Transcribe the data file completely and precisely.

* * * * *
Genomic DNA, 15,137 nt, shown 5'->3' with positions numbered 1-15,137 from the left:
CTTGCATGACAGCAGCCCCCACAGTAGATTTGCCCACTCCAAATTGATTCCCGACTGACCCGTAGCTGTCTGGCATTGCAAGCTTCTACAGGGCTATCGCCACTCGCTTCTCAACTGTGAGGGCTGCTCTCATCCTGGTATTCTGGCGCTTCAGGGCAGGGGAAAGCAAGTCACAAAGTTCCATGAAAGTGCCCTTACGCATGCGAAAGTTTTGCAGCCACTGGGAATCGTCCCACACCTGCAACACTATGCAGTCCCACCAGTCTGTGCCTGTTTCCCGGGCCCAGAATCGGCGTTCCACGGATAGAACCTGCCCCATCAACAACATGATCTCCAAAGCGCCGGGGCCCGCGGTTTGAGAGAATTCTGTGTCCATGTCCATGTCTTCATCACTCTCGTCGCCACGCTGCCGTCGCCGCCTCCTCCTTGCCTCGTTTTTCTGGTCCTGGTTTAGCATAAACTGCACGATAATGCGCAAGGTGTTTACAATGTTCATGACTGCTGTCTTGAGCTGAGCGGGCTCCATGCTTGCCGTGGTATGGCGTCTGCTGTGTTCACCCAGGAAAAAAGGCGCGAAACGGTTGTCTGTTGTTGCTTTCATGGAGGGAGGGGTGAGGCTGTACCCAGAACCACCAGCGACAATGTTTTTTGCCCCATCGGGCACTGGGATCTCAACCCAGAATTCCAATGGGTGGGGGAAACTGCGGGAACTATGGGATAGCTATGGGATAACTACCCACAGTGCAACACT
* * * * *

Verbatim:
Genomic DNA, 15,137 nt, shown 5'->3' with positions numbered 1-15,137 from the left:
CTTGCATGACAGCAGCCCCCACAGTAGATTTGCCCACTCCAAATTGATTCCCGACTGACCCGTAGCTGTCTGGCATTGCAAGCTTCTACAGGGCTATCGCCACTCGCTTCTCAACTGTGAGGGCTGCTCTCATCCTGGTATTCTGGCGCTTCAGGGCAGGGGAAAGCAAGTCACAAAGTTCCATGAAAGTGCCCTTACGCATGCGAAAGTTTTGCAGCCACTGGGAATCGTCCCACACCTGCAACACTATGCAGTCCCACCAGTCTGTGCCTGTTTCCCGGGCCCAGAATCGGCGTTCCACGGATAGAACCTGCCCCATCAACAACATGATCTCCAAAGCGCCGGGGCCCGCGGTTTGAGAGAATTCTGTGTCCATGTCCATGTCTTCATCACTCTCGTCGCCACGCTGCCGTCGCCGCCTCCTCCTTGCCTCGTTTTTCTGGTCCTGGTTTAGCATAAACTGCACGATAATGCGCAAGGTGTTTACAATGTTCATGACTGCTGTCTTGAGCTGAGCGGGCTCCATGCTTGCCGTGGTATGGCGTCTGCTGTGTTCACCCAGGAAAAAAGGCGCGAAACGGTTGTCTGTTGTTGCTTTCATGGAGGGAGGGGTGAGGCTGTACCCAGAACCACCAGCGACAATGTTTTTTGCCCCATCGGGCACTGGGATCTCAACCCAGAATTCCAATGGGTGGGGGAAACTGCGGGAACTATGGGATAGCTATGGGATAACTACCCACAGTGCAACACT